Metro Weekly

Three women challenge Texas law barring transgender inmates from changing names

Plaintiffs' lawyer claims being unable to change their names violates his clients' Eighth Amendment rights

Photo: Paweł Czerwiński, via Unsplash.

Three transgender women have filed a civil suit challenging a Texas law that prohibits current and former transgender federal prison inmates from legally changing their names to match their gender identity.

The lawsuit takes issue with a provision within the state’s Family Code that prohibits a name change within two years of a person’s discharge from prison, community supervision, or parole. During that time, any formerly incarcerated person must be referred to by their “deadname,” or the one assigned to them at birth — even if they otherwise fully transition.

The challenge to the law, which names Texas Gov. Greg Abbott and Attorney General Ken Paxton as defendants, alleges that it is not only discriminatory, but carries potentially bad ramifications for transgender individuals, including an increased risk of depression, increased feelings of gender dysphoria, and harassment at the hands of other inmates — who are often egged on or encouraged by prison officials’ refusal to acknowledge an inmate’s gender identity.

The suit also challenges the law’s application to anyone confined to a state-run facility who wishes to change their name, reports The Austin American-Statesman.

Abbott and Paxton’s offices have thus far declined to comment on the lawsuit.

According to the Trans Pride Initiative, Texas is among 10 states that restrict name changes based on a person’s conviction history.

While the Federal Bureau of Prisons released protocol in 2017 that outline provisions for changing transgender inmates’ names, name changes fall under the purview of state officials. As such, inmates in Texas are barred from having their name reflect their gender identity, while those in other states, like Connecticut, are allowed to legally change their names, without incident.

Each of the three plaintiffs in the case claims that they have been harmed or will be harmed by this restriction in the future.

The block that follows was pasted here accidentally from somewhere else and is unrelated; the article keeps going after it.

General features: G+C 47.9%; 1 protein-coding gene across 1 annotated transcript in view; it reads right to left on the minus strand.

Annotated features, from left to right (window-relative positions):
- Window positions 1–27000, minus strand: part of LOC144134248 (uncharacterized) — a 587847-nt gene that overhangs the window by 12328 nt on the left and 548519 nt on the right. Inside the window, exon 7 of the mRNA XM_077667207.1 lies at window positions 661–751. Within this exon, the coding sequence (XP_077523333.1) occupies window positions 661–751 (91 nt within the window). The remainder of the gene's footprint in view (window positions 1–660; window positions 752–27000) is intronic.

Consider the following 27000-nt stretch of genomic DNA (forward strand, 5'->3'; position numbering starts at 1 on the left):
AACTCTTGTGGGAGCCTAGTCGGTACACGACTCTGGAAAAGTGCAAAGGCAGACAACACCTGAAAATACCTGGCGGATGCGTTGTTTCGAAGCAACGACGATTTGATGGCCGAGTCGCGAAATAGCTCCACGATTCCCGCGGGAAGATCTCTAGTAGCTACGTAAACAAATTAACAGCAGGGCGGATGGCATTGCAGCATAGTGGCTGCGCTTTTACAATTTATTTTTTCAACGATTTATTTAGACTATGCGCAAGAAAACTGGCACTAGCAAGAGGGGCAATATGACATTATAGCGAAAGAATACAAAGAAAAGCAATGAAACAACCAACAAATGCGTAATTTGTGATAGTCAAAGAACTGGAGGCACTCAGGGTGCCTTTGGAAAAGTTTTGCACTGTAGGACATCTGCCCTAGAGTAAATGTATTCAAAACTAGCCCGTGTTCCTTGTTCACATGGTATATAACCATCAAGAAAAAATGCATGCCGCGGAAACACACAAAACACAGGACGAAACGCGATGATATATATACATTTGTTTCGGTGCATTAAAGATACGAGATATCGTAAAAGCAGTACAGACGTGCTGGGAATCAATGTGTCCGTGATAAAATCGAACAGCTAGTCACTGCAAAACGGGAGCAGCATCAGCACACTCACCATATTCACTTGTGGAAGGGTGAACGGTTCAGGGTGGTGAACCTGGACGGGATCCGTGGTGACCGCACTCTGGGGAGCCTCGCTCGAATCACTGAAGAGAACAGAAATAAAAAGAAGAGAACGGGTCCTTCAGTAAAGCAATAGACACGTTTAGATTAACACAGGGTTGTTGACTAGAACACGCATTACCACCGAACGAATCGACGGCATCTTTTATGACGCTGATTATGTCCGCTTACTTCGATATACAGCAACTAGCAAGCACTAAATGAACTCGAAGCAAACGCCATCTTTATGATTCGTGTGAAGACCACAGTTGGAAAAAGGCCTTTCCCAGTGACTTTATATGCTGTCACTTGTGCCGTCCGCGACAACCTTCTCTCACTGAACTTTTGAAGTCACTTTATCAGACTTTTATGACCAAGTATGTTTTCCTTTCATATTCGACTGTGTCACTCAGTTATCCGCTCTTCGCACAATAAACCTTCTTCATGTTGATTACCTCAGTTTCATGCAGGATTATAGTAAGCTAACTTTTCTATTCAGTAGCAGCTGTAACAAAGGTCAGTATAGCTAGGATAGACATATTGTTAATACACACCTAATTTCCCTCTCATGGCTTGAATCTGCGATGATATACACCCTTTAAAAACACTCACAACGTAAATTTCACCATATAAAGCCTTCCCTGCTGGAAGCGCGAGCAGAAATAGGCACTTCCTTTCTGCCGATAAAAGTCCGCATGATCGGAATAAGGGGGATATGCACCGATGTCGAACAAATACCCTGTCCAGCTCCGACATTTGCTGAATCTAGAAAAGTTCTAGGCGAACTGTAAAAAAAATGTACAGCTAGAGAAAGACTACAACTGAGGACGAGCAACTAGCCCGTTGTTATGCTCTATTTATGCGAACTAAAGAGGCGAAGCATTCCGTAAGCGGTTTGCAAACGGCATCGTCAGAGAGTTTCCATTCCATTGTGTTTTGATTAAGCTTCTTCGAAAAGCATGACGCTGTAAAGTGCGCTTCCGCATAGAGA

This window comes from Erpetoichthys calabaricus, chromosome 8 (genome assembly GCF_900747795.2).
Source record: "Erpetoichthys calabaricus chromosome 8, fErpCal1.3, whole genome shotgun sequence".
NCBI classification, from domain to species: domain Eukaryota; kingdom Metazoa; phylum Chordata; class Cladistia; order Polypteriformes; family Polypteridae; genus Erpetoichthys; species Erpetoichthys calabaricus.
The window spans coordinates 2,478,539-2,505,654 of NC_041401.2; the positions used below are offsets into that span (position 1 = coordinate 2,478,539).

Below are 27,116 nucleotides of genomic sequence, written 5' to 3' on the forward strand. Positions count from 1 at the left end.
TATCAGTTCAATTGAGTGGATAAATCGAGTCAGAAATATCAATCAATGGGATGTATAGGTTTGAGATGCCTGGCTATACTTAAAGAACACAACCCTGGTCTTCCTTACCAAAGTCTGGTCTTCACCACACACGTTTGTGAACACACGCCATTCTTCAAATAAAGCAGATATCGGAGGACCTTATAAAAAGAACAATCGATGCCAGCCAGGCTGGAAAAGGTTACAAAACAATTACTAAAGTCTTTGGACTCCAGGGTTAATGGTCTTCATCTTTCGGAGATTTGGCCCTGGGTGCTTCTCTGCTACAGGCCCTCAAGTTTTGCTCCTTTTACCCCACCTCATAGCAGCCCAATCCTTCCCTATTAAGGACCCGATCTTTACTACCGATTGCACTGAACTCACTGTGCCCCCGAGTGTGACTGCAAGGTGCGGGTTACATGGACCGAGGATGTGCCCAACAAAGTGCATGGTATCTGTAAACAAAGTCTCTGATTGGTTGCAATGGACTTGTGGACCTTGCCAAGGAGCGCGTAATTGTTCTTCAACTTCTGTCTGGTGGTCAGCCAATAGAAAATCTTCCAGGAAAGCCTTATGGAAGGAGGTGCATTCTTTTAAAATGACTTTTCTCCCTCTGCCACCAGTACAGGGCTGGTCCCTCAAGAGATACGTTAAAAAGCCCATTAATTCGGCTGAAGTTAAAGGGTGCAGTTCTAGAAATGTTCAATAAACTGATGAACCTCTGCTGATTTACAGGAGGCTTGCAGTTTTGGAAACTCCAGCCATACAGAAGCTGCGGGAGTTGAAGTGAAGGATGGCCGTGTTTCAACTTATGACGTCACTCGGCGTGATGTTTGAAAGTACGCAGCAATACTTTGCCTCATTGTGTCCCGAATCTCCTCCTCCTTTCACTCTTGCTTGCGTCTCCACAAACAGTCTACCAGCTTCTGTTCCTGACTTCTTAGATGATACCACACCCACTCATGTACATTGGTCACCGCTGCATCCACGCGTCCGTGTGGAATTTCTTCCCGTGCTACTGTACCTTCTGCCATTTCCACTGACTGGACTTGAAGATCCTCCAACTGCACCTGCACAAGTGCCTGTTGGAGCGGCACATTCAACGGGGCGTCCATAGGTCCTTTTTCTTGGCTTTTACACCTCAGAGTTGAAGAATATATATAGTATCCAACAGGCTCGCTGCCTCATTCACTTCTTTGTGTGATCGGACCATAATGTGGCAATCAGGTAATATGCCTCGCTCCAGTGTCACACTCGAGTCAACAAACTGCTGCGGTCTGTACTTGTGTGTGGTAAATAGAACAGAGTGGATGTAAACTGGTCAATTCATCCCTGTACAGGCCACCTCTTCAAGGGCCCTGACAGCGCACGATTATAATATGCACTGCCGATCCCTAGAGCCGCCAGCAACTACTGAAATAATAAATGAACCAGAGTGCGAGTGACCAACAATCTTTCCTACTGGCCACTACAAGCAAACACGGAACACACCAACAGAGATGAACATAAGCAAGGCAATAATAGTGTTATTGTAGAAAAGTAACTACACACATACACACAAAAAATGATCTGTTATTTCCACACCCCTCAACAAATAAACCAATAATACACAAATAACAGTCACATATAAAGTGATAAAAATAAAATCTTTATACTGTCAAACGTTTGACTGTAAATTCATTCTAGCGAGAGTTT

Donna Langan, who is serving life without the possibility of parole in a federal facility in Carswell, argues that she has been unfairly barred from changing her name, even though the federal Bureau of Prisons acknowledges that she is transgender, keeps her housed in a women’s facility, and provides her with hormones to assist in her transition.

Teresa De Barbarac, an inmate at Federal Correctional Institution, Texarkana, who transitioned prior to her incarceration, alleges that she almost died because of the discrepancy between her name and her gender presentation after emergency medical technicians refused to touch her or assist her after realizing she was transgender.

Alexandra Carson, a former inmate who was recently released, says she is barred from changing her name until 2025 — two years after her parole ends. Unfortunately, in the meantime, because she cannot legally change her name or the gender marker on her official state ID and other documents, it makes it more difficult to maintain housing or a job without outing herself as transgender.

The incongruence between Carson’s official name and her gender identity also opens her up to fraud accusations from bank tellers, police officers and landlords, further complicating her ability to go about her daily life, reports the Texarkana Gazette.

According to the 2015 U.S. Trans Survey, 32% of transgender individuals with documentation not matching their gender identity reported that they had been verbally attacked, physically assaulted, or denied services and benefits for which they were otherwise eligible. 

Brian McGiverin, an Austin civil rights attorney representing the women, has filed a petition with the U.S. District Court for the Western District of Texas asked U.S. District Judge Robert Pitman to strike down the 1995 act as unconstitutional, as it violates his clients’ Eight Amendment right to be free from “cruel and unusual punishment.”

In his brief, McGiverin compared the harmful psychological effects of being unable to obtain a name change with being placed in solitary confinement, writing: “Being misnamed and misgendered is a kind of intense gas-lighting that amounts to psychological torture.”

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